NEW ORLEANS, LA (WVUE) - With only a month left in the regular legislative session, Gov. John Bel Edwards reiterated Wednesday during a stop in the city that he has not abandoned the idea of having lawmakers wrap up their work early so he can have another special session to address the budget crisis.
Edwards, a Democrat, maintains that the budget bill for the incoming fiscal year that was recently approved by the GOP-dominated state House should not become reality. Republicans said they approved a spending plan in line with state finances.
"The budget can't be fixed in this regular session because we now know, based on the House Bill 1, the appropriations bill that was passed out of the House, that it is grossly insufficient," Edwards said.
The chair of the House Appropriations Committee strongly defended the worth of the budget bill carrying his name after it was approved.
"We spent money responsibly. Is it a perfect budget? No, we'll never get a perfect budget," said Rep. Cameron Henry, R-Metairie.
The state Senate has not embraced the House passed budget. HB1 is pending before a Senate committee.
The new budget year begins July 1. One day earlier, a billion in temporary state taxes will expire, creating a "fiscal cliff" of close to $700 million for state government. To fill the holes in the budget, Edwards wants a special session before June 4, the date the regular session is mandated to end by state law. He said by cramming two legislative sessions into the same time frame, taxpayers would save money.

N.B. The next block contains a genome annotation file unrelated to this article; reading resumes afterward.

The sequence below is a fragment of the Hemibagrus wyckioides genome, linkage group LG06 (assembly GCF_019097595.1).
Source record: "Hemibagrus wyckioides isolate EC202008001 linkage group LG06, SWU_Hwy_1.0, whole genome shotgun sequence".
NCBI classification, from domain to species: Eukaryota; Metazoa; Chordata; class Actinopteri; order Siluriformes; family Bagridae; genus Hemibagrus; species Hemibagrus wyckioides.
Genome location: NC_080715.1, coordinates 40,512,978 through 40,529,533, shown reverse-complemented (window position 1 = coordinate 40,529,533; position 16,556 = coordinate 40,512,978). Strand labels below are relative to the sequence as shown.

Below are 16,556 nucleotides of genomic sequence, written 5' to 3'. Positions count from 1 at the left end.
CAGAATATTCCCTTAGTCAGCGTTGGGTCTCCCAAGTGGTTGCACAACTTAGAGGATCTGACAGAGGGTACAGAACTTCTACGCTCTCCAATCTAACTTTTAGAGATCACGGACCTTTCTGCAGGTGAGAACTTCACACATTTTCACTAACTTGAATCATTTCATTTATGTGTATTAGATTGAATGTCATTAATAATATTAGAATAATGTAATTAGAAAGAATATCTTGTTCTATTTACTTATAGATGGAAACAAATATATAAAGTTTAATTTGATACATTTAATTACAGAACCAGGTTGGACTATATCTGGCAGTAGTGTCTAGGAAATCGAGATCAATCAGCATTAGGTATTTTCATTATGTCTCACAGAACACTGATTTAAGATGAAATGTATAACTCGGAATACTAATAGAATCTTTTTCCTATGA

"I'm disappointed we got to this point because we had a fiscal session last year where they should have fixed this because we knew about the cliff when it got created back in 2015 and 2016, and I'm very disappointed that they didn't take advantage of the opportunity in February. But we can't fix what didn't happen then. We have to concentrate on fixing the problem, and I think we will," Edwards said.
"Someone will always need more. But what we've started to do is look at what agencies actually spend and base our budgets off of that. Not what they'd like to have," Henry said in late April.
Private companies running state-owned hospitals like University Medical Center in New Orleans have already warned the state that they will walk away from their agreements if they don't get adequate funding.
"As of right now, there's not a single partner hospital funded, including University Medical Center in New Orleans. There's not a single medical school that's funded. There are thousands of people across Louisiana in nursing homes that would not be able to stay there, and other folks receiving care, so that they could stay in their homes that would not be eligible for those services," said the governor.